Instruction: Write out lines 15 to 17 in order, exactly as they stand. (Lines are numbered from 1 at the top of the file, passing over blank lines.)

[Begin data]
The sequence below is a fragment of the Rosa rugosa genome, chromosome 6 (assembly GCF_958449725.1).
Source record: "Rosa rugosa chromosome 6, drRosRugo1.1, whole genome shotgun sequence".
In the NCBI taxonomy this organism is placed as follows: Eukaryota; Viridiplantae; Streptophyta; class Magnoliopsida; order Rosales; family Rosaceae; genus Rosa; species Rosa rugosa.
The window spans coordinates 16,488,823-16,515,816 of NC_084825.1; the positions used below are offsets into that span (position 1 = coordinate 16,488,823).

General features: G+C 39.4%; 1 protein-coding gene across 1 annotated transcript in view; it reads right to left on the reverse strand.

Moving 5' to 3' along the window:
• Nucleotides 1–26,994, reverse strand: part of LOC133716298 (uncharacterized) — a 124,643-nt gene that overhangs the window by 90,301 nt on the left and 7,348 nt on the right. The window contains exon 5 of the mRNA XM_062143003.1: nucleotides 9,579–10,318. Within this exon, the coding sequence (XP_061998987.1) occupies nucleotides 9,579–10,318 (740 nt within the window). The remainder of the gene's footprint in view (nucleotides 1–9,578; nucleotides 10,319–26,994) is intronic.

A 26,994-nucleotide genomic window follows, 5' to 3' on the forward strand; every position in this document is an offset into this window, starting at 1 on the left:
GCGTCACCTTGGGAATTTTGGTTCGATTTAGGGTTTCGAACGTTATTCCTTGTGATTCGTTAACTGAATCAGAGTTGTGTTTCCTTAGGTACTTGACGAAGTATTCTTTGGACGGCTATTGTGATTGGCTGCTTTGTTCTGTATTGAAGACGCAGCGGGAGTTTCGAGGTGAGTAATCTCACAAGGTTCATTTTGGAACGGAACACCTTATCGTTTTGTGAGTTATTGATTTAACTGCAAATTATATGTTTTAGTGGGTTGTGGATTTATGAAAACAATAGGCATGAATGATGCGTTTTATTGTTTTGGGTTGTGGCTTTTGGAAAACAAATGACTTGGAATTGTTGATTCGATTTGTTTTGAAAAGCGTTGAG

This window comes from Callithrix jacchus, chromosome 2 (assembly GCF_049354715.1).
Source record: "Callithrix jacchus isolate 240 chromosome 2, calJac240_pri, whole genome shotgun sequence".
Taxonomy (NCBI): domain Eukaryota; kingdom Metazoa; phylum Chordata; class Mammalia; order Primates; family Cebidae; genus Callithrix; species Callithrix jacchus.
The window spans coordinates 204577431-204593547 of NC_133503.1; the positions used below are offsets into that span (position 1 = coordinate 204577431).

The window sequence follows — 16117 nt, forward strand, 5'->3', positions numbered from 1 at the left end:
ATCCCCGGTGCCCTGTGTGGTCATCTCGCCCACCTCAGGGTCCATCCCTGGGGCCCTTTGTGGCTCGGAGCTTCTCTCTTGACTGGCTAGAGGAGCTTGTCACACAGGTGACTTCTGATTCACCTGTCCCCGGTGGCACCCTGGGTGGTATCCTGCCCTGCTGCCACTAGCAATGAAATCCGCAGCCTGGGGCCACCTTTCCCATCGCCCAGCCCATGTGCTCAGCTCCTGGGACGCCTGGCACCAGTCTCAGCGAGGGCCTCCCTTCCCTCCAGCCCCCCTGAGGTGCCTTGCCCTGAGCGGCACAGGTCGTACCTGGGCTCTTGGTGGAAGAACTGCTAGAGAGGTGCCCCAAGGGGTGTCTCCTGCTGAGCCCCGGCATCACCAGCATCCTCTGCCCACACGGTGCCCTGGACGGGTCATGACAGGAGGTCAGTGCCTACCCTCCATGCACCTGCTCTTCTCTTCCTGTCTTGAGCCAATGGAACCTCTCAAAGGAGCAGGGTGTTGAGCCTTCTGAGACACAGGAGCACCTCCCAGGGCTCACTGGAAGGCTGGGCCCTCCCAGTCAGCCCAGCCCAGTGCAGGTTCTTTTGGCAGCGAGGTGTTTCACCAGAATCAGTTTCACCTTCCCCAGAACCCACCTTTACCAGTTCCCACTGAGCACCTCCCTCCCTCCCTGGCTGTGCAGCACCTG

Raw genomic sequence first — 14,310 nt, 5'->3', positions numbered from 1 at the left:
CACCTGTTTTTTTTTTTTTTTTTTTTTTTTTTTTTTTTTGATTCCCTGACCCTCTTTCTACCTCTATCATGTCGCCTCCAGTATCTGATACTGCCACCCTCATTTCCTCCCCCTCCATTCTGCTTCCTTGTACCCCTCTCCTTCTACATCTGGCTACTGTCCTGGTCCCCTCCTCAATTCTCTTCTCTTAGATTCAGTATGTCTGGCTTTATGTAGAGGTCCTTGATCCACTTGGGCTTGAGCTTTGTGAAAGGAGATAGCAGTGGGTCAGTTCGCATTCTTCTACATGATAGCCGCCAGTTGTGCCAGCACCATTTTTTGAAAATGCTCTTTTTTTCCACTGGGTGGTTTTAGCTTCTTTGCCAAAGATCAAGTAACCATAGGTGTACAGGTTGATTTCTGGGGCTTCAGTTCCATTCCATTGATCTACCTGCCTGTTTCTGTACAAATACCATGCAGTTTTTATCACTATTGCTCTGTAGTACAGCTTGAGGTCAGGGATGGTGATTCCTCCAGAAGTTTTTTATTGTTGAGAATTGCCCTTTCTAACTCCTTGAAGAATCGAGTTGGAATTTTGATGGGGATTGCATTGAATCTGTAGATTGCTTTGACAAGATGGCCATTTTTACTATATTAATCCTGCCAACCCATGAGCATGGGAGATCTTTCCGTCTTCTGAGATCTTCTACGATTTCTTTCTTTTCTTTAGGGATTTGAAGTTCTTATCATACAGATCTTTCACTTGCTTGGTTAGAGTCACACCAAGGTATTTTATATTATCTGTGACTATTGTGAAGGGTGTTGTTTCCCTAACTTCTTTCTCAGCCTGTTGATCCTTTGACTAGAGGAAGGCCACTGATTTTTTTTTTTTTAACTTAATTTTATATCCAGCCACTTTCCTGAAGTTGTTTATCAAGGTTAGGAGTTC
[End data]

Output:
ATCCCCGGTGCCCTGTGTGGTCATCTCGCCCACCTCAGGGTCCATCCCTGGGGCCCTTTGTGGCTCGGAGCTTCTCTCTTGACTGGCTAGAGGAGCTTGTCACACAGGTGACTTCTGATTCACCTGTCCCCGGTGGCACCCTGGGTGGTATCCTGCCCTGCTGCCACTAGCAATGAAATCCGCAGCCTGGGGCCACCTTTCCCATCGCCCAGCCCATGTGCTCAGCTCCTGGGACGCCTGGCACCAGTCTCAGCGAGGGCCTCCCTTCCCTCCAGCCCCCCTGAGGTGCCTTGCCCTGAGCGGCACAGGTCGTACCTGGGCTCTTGGTGGAAGAACTGCTAGAGAGGTGCCCCAAGGGGTGTCTCCTGCTGAGCCCCGGCATCACCAGCATCCTCTGCCCACACGGTGCCCTGGACGGGTCATGACAGGAGGTCAGTGCCTACCCTCCATGCACCTGCTCTTCTCTTCCTGTCTTGAGCCAATGGAACCTCTCAAAGGAGCAGGGTGTTGAGCCTTCTGAGACACAGGAGCACCTCCCAGGGCTCACTGGAAGGCTGGGCCCTCCCAGTCAGCCCAGCCCAGTGCAGGTTCTTTTGGCAGCGAGGTGTTTCACCAGAATCAGTTTCACCTTCCCCAGAACCCACCTTTACCAGTTCCCACTGAGCACCTCCCTCCCTCCCTGGCTGTGCAGCACCTG

Raw genomic sequence first — 14,310 nt, 5'->3', positions numbered from 1 at the left:
CACCTGTTTTTTTTTTTTTTTTTTTTTTTTTTTTTTTTTGATTCCCTGACCCTCTTTCTACCTCTATCATGTCGCCTCCAGTATCTGATACTGCCACCCTCATTTCCTCCCCCTCCATTCTGCTTCCTTGTACCCCTCTCCTTCTACATCTGGCTACTGTCCTGGTCCCCTCCTCAATTCTCTTCTCTTAGATTCAGTATGTCTGGCTTTATGTAGAGGTCCTTGATCCACTTGGGCTTGAGCTTTGTGAAAGGAGATAGCAGTGGGTCAGTTCGCATTCTTCTACATGATAGCCGCCAGTTGTGCCAGCACCATTTTTTGAAAATGCTCTTTTTTTCCACTGGGTGGTTTTAGCTTCTTTGCCAAAGATCAAGTAACCATAGGTGTACAGGTTGATTTCTGGGGCTTCAGTTCCATTCCATTGATCTACCTGCCTGTTTCTGTACAAATACCATGCAGTTTTTATCACTATTGCTCTGTAGTACAGCTTGAGGTCAGGGATGGTGATTCCTCCAGAAGTTTTTTATTGTTGAGAATTGCCCTTTCTAACTCCTTGAAGAATCGAGTTGGAATTTTGATGGGGATTGCATTGAATCTGTAGATTGCTTTGACAAGATGGCCATTTTTACTATATTAATCCTGCCAACCCATGAGCATGGGAGATCTTTCCGTCTTCTGAGATCTTCTACGATTTCTTTCTTTTCTTTAGGGATTTGAAGTTCTTATCATACAGATCTTTCACTTGCTTGGTTAGAGTCACACCAAGGTATTTTATATTATCTGTGACTATTGTGAAGGGTGTTGTTTCCCTAACTTCTTTCTCAGCCTGTTGATCCTTTGACTAGAGGAAGGCCACTGATTTTTTTTTTTTTAACTTAATTTTATATCCAGCCACTTTCCTGAAGTTGTTTATCAAGGTTAGGAGTTC